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Let's make a deal


You may not be drafting multi-million dollar real estate contracts or brokering major corporate acquisitions, but the fact is you’re negotiating from the minute you get up in the morning to the moment your head hits the pillow at night.

Whether you’re convincing your toddler to eat his breakfast, discussing your salary with your boss or buying a new car, you’re participating in the dance that is negotiation. Here’s how to do it well.


Get in the zone

Negotiation expert Ed Brodow, author of Negotiation Boot Camp: How to Resolve Conflict, Satisfy Customers, and Make Better Deals, says it’s critical to get in the right mindset before wheeling and dealing. He refers to this as negotiation consciousness. “If you have a high negotiation consciousness, you’re assertive, not afraid to ask for what you want and challenge what [the other party] tells you,” he says.

It’s also important to identify your goals for the negotiation on the front end so you can measure how successful you were and, if necessary, refine your approach for the next go around. Whatever you’re after—a better price, a higher salary, Thai food for dinner—focusing on it from the get-go will help keep you motivated during the process.


Do your homework

Like just about everything else, preparation is half the battle. Marty Latz, founder of the Latz Negotiation Institute and author of Gain the Edge! Negotiating to Get What You Want, sums it up like this: “Information is power, so get it.” This means finding out what the other side says they want—what they really want—and what their underlying interests are. Then, “try to develop options that may satisfy their interests.”

Brodow offers an example. “Let’s say you go to buy a car and you want [the seller] to lower the price,” he says. “Instead of saying they’ve got all the power, ask why do they have to make the deal?” he suggests. Do they have a glut of inventory on the lot? Are they trying to make room for new models that are on the way? Once you find a compelling reason for them to work with you, use that information to your advantage to get the best deal possible.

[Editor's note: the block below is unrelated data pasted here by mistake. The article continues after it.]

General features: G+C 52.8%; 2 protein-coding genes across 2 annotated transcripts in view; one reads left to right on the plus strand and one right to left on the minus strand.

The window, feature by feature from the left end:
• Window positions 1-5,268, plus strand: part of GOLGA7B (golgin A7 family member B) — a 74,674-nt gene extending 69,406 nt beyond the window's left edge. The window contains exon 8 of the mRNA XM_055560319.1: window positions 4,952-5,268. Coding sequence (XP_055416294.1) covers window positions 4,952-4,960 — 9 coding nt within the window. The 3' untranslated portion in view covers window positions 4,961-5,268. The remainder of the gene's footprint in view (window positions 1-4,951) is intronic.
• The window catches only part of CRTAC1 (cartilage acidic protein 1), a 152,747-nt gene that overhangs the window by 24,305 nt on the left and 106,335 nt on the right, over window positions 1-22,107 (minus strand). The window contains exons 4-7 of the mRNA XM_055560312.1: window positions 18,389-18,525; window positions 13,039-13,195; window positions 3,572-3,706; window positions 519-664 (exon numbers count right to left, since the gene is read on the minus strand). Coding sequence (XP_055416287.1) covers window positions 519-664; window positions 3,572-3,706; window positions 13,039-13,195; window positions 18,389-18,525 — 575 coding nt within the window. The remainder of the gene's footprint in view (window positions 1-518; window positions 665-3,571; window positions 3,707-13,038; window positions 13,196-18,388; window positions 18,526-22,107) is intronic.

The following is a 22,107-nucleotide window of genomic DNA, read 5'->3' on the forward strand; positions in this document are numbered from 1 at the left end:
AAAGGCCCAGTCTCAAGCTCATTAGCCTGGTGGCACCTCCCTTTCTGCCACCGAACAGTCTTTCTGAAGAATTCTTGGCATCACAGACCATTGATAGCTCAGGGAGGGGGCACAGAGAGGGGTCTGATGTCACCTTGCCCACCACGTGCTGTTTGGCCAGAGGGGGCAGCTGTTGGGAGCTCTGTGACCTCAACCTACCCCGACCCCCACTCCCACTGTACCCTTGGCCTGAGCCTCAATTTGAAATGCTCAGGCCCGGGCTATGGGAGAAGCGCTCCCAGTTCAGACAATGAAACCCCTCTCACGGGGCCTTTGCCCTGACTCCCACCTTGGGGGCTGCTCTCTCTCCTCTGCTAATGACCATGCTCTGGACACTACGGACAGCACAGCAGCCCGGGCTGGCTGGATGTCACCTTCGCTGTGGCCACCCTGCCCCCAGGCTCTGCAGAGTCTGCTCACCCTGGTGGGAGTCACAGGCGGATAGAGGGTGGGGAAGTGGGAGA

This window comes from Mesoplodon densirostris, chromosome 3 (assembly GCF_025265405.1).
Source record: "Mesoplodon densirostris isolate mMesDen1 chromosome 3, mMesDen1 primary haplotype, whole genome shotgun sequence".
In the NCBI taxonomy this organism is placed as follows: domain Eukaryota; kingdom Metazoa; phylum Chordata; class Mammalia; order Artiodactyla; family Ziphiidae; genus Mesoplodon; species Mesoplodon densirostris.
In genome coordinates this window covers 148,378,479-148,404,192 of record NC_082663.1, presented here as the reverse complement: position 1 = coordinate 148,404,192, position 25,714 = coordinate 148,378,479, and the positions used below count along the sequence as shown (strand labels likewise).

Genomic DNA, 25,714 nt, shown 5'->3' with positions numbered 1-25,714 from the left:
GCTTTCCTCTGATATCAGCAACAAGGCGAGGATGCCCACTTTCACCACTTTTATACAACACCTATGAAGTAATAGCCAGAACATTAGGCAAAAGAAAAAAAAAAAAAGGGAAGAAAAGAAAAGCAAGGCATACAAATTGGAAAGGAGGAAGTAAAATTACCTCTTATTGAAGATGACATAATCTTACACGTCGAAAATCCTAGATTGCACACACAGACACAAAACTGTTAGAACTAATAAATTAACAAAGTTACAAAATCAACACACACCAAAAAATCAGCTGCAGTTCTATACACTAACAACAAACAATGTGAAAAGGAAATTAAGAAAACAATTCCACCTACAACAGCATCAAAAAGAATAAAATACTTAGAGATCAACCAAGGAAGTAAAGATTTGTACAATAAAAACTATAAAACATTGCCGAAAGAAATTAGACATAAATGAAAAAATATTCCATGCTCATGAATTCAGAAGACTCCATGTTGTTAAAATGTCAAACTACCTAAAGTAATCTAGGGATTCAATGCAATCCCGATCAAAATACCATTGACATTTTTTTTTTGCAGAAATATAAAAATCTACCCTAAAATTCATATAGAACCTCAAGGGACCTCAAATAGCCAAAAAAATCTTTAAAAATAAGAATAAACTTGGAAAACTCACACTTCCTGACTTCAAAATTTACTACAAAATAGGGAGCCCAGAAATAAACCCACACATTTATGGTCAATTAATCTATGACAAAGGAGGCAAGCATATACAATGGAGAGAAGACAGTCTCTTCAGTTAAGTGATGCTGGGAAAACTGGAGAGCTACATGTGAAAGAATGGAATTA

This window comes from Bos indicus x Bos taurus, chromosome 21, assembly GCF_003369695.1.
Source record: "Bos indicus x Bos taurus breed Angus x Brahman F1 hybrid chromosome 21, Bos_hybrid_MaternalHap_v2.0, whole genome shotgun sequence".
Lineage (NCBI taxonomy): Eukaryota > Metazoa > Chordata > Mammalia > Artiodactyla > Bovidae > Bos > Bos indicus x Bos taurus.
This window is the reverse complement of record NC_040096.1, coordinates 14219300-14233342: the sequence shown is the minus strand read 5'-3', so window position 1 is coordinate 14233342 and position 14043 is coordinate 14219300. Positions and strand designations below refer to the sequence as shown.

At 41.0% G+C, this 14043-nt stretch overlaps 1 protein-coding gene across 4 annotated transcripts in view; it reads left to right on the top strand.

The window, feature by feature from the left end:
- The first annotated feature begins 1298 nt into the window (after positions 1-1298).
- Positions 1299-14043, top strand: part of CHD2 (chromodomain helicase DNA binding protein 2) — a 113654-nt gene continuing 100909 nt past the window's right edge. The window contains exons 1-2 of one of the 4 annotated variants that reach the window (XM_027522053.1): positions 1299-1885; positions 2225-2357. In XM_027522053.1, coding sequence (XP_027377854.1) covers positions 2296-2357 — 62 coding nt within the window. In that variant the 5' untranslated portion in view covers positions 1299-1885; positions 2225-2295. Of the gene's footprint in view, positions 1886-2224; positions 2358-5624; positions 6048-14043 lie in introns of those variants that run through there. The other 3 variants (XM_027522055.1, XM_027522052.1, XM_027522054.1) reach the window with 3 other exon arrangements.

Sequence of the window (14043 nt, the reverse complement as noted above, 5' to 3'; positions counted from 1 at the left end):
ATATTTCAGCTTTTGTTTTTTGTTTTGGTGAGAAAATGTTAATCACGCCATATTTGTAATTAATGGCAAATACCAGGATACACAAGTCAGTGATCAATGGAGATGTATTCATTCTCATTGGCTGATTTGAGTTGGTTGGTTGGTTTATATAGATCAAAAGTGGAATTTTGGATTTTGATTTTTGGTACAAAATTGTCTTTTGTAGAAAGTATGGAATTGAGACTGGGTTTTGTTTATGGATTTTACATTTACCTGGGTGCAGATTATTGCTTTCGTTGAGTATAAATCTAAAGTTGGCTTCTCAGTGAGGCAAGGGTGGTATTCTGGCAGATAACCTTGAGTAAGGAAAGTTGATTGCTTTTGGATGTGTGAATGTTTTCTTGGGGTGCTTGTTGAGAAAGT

“People who leave money on the table probably didn’t do their homework,” he adds.


Leverage, leverage, leverage

After you’ve prepared for your negotiation, it’s time to play your cards. “A fundamental element of leverage is finding out what you’re going to do and what the other side is going to do if there is no deal,” says Latz. “I like to think of this as your plan B.”

Brodow also believes in having back-up options. “Once you say, ‘I have something else I can do,’ it gives you power,” he asserts. Case in point: you’re trying to negotiate a contract on a house you want to purchase. “If my plan A is buying that house, then my plan B is either staying in my current [residence] or finding another house that will serve my needs,” says Latz. “The better your plan B, the better your leverage for your plan A.”

To strengthen your plan B, you should continue to search for a new house while negotiating for your top choice. “You’ll probably find a plan B that will also satisfy your needs and interests,” says Latz, just in case you need it.


Stumbling blocks

Sometimes your plan B is an unattractive option. Perhaps if you don’t seal the house deal, your current lease will expire and you’ll be without a place to live. Or maybe if you don’t get the raise you’re after, you won’t have enough money to pay some unexpected bills. When you’re leverage is weak, it’s important to have common sense on your side.

“There is a question in any negotiation: What is fair and reasonable?” says Latz. “The answer is that what is reasonable depends on credible standards.” For instance, if your house appraises for $250,000, then that is a fair asking price. If your salary research shows that someone in your industry in a position similar to yours earns an average of $50,000 per year, then it is reasonable to request this amount during a compensation negotiation. When you know you can’t win based on leverage, resorting to what is fair and reasonable can help you achieve victory.


The big win?

Sometimes negotiating can get you exactly what you ask for. Other times, it can’t, but that’s not always a bad thing. For instance, if you approached your boss asking for a raise but instead got a nicer office, an extra week of vacation time and a telecommuting day, did you really lose?

“A successful negotiation is one in which both sides feel satisfied,” says Brodow. “My definition of satisfied is that your needs were met and not that you got everything you wanted.” At the end of the day, if you’re happy with the way things turned out—even if they didn’t go exactly as planned—then that’s reason to celebrate.


Brodow’s Basics

Negotiation expert and author Ed Brodow offers some of his top tips for successful negotiations.

1. Don’t be afraid to ask for what you want.

2. Don’t be in a hurry.

3. When you give something away, always get something in return.

4. Know your industry

Want to research salaries in your field? Check out the Job Market Research Tool.